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A Coronavirus Hell of Kenney’s Own Making

The COVID-19 devil runs free, yet again, in Alberta and the premier has no excuse.

Andrew Nikiforuk 3 May

Tyee contributing editor Andrew Nikiforuk is an award-winning journalist whose books and articles focus on epidemics, the energy industry, nature and more.

Alberta has now recorded more daily confirmed COVID-19 cases on a per capita basis than any other Canadian province or U.S. state.

That’s more than 2,400 cases a day in a province of four million people. Nearly 30 per cent of the infected are children.

With a rising infection rate of 12 per cent, one in eight Albertans test positive for the virus, likely in the form of its many variants, breaking all previous provincial records.*

These numbers reflect, first and foremost, Premier Jason Kenney’s callous and persistent disregard for scientific findings and mathematical reality. He apparently does not understand or deliberately ignores the inconvenient truth that the virus spreads exponentially and therefore, left to its own devices, explosively. And that the faster and wider it spreads, the more it strengthens through mutation.

Because premiers have at their disposal any expert advice they choose to summon, and also the use of Google, all of this was knowable to Kenney a year ago. Yet even during the second wave last fall, he did not impose restrictions until COVID-19 threatened to totally overwhelm the province’s ICU capacity.

And now he’s daring fate again, behaving in the same reckless fashion.

As a consequence, Alberta now has 508.2 cases per 100,000 citizens. That’s double the rate in hard-hit Ontario and more than triple the rate in British Columbia.

As Lethbridge Mayor Chris Spearman lamented to the CBC last weekend: “We have done the least of the provinces. We’ve tolerated protests against masks and at the hospital and rapid vaccination clinic.”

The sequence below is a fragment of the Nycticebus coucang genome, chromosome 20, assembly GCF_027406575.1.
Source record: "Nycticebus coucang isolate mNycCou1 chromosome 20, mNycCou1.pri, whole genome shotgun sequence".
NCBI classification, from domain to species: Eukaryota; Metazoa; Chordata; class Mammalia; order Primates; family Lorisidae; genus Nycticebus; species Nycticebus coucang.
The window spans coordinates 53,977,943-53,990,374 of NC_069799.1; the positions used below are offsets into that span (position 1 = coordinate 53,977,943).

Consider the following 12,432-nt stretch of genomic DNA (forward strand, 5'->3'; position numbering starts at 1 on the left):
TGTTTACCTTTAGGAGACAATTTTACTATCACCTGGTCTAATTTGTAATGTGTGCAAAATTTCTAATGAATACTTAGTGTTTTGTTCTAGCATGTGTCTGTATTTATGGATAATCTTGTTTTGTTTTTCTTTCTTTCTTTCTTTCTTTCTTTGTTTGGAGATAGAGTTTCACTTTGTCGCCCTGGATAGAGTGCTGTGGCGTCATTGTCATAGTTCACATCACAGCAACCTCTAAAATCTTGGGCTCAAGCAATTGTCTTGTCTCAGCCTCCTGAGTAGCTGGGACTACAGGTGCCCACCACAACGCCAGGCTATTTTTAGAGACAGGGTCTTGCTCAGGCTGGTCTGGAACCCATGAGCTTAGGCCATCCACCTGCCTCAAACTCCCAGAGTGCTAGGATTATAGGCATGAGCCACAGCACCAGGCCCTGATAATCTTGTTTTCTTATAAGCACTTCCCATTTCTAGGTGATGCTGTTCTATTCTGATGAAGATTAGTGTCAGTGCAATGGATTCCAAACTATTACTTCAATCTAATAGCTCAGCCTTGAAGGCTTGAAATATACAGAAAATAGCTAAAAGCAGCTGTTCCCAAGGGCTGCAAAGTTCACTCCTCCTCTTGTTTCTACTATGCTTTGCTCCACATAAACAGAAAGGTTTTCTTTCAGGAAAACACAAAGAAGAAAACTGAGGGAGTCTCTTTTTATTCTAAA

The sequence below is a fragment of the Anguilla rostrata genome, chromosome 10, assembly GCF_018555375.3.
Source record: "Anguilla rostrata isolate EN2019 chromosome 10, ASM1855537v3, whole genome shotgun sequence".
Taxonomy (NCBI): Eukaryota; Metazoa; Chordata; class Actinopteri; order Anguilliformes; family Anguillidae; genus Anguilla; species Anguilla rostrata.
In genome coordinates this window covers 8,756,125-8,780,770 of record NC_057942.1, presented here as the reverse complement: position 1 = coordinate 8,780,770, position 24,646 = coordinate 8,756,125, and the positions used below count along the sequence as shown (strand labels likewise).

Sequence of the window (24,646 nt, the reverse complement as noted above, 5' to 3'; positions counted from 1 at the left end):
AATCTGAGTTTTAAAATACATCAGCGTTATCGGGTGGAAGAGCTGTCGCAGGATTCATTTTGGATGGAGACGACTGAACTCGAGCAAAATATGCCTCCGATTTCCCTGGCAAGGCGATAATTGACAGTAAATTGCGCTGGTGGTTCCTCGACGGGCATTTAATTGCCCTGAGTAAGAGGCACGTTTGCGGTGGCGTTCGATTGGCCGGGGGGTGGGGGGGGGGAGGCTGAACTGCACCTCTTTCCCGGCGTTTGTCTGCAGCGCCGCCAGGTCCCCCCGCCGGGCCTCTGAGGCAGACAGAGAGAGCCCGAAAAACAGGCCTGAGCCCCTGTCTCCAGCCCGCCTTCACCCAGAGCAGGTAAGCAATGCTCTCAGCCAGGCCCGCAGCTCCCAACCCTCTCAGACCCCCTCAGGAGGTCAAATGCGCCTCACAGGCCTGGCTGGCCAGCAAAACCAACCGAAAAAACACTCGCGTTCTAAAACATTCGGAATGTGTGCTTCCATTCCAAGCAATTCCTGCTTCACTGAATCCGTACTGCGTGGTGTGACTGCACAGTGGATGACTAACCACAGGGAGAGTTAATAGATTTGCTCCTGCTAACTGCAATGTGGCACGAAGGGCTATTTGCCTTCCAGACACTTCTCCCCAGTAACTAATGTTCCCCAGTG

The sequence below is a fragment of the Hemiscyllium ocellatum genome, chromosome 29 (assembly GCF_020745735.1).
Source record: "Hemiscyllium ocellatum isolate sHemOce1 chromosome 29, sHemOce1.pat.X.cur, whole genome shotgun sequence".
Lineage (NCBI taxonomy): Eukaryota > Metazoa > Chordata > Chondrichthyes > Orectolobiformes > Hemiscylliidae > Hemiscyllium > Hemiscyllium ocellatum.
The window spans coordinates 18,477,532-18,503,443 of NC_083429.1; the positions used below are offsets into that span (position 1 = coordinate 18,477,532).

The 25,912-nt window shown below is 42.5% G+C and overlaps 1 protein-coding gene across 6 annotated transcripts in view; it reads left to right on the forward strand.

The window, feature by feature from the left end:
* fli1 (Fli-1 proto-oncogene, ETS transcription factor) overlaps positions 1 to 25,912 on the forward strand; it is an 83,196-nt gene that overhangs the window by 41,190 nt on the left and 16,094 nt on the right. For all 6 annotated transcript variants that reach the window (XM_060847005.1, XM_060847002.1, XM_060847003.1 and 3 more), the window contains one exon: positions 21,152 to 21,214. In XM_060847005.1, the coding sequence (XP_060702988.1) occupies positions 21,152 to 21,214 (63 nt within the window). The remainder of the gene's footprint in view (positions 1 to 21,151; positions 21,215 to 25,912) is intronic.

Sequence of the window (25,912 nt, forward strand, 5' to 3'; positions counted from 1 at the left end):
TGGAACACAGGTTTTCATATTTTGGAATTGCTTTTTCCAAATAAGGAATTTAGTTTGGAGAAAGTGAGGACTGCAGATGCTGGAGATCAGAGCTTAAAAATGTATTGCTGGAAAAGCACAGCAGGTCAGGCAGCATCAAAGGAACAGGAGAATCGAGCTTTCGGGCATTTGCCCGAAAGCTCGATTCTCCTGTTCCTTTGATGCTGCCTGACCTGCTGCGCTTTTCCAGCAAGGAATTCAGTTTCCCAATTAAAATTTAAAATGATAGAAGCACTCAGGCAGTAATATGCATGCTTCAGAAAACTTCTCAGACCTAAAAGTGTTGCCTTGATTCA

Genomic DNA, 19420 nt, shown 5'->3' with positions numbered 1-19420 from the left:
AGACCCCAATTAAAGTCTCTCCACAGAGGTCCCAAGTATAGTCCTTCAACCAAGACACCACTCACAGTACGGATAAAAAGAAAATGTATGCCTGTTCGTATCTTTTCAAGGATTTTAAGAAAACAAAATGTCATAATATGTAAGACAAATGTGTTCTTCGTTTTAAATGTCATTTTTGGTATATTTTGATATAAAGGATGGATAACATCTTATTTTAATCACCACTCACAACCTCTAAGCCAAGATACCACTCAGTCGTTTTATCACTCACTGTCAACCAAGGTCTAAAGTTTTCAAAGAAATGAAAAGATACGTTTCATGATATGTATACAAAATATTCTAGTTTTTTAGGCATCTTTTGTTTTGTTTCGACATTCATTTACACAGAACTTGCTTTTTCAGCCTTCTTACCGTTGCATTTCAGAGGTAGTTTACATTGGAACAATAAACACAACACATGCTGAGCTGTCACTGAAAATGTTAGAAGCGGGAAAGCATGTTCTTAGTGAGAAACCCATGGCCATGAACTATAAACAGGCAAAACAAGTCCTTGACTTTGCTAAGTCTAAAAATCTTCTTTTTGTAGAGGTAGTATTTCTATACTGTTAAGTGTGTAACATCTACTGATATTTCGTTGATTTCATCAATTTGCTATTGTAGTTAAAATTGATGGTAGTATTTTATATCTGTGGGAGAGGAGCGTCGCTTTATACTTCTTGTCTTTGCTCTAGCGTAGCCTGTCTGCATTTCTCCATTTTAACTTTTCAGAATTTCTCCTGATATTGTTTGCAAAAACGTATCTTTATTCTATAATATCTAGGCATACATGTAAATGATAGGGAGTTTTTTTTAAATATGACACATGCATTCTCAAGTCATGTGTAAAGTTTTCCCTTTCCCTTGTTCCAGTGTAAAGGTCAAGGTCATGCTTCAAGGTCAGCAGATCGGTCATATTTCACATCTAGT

Once you let the devil in the door, he often runs the house. Kenney again has waved him right in.

Failing to outrun the variants

A man with high opinions of himself, Kenney thought he could outrun the variants with vaccines. He lost that gamble totally, and now young citizens are struggling for air in hospitals with tubes in their tracheas. One 17-year-old woman in Magrath tragically died within five days of exposure. When governments give a dangerous virus free rein, bad things happen.

What explains Kenny’s dithering and wholesale aversion to leading in the public’s interest? The brash libertarian, probably the most unpopular premier in Alberta’s history, set the tone in his politicking by signalling he really doesn’t believe the government should restrict anything — including the movement of viruses.

Then when Kenney began to fiddle with closing, opening and closing again in response to lurching COVID-19 rates, 17 members of his own caucus flung his own don’t-tread-on-me notions back in his face, protesting such measures. Last month they openly chastised their premier and called for a regional approach that would allow areas with low infection rates to avoid restrictions.

The only problem with this idea is that the scientific evidence shows this kind of inequality doesn’t work in a pandemic for a logical reason. People travel from zones of high transmission to zones of low infection to avoid restrictions. In the process, they faithfully spread the virus.

Meanwhile, however, calls for Kenney to resign are reportedly growing among United Conservative Party influentials.

So, to appease his rebellious MLAs, Kenney has now done the unthinkable. He created, last week, a two-tiered pandemic system for Alberta based on half measures or no measures of consequence.